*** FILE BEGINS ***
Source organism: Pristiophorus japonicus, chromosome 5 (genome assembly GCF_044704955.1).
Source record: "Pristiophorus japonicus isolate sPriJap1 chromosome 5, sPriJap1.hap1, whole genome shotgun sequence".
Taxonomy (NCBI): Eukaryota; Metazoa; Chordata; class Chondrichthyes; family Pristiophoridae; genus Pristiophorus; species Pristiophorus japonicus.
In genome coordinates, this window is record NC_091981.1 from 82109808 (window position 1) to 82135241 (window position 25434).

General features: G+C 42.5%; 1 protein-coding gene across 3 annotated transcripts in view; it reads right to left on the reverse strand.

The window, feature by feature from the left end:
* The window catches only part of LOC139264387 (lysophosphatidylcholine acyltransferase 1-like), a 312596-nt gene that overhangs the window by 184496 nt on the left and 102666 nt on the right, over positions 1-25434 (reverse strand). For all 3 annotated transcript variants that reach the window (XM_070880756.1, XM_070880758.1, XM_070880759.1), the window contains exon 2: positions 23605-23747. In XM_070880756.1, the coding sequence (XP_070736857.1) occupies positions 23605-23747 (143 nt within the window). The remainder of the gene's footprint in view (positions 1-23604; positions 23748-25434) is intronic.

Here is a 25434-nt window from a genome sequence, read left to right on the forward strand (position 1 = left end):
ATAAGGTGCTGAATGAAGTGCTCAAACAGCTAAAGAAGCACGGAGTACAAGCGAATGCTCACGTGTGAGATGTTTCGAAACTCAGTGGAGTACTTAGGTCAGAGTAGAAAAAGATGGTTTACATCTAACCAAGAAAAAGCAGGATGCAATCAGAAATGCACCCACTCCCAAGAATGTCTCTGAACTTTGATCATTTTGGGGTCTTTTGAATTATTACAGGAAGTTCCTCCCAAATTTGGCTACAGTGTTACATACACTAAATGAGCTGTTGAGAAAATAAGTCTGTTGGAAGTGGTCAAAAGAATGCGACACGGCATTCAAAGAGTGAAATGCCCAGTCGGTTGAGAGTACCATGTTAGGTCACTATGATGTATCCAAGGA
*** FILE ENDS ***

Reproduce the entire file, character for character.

Source organism: Pristiophorus japonicus, chromosome 5 (genome assembly GCF_044704955.1).
Source record: "Pristiophorus japonicus isolate sPriJap1 chromosome 5, sPriJap1.hap1, whole genome shotgun sequence".
Taxonomy (NCBI): Eukaryota; Metazoa; Chordata; class Chondrichthyes; family Pristiophoridae; genus Pristiophorus; species Pristiophorus japonicus.
In genome coordinates, this window is record NC_091981.1 from 82109808 (window position 1) to 82135241 (window position 25434).

General features: G+C 42.5%; 1 protein-coding gene across 3 annotated transcripts in view; it reads right to left on the reverse strand.

The window, feature by feature from the left end:
* The window catches only part of LOC139264387 (lysophosphatidylcholine acyltransferase 1-like), a 312596-nt gene that overhangs the window by 184496 nt on the left and 102666 nt on the right, over positions 1-25434 (reverse strand). For all 3 annotated transcript variants that reach the window (XM_070880756.1, XM_070880758.1, XM_070880759.1), the window contains exon 2: positions 23605-23747. In XM_070880756.1, the coding sequence (XP_070736857.1) occupies positions 23605-23747 (143 nt within the window). The remainder of the gene's footprint in view (positions 1-23604; positions 23748-25434) is intronic.

Here is a 25434-nt window from a genome sequence, read left to right on the forward strand (position 1 = left end):
ATAAGGTGCTGAATGAAGTGCTCAAACAGCTAAAGAAGCACGGAGTACAAGCGAATGCTCACGTGTGAGATGTTTCGAAACTCAGTGGAGTACTTAGGTCAGAGTAGAAAAAGATGGTTTACATCTAACCAAGAAAAAGCAGGATGCAATCAGAAATGCACCCACTCCCAAGAATGTCTCTGAACTTTGATCATTTTGGGGTCTTTTGAATTATTACAGGAAGTTCCTCCCAAATTTGGCTACAGTGTTACATACACTAAATGAGCTGTTGAGAAAATAAGTCTGTTGGAAGTGGTCAAAAGAATGCGACACGGCATTCAAAGAGTGAAATGCCCAGTCGGTTGAGAGTACCATGTTAGGTCACTATGATGTATCCAAGGA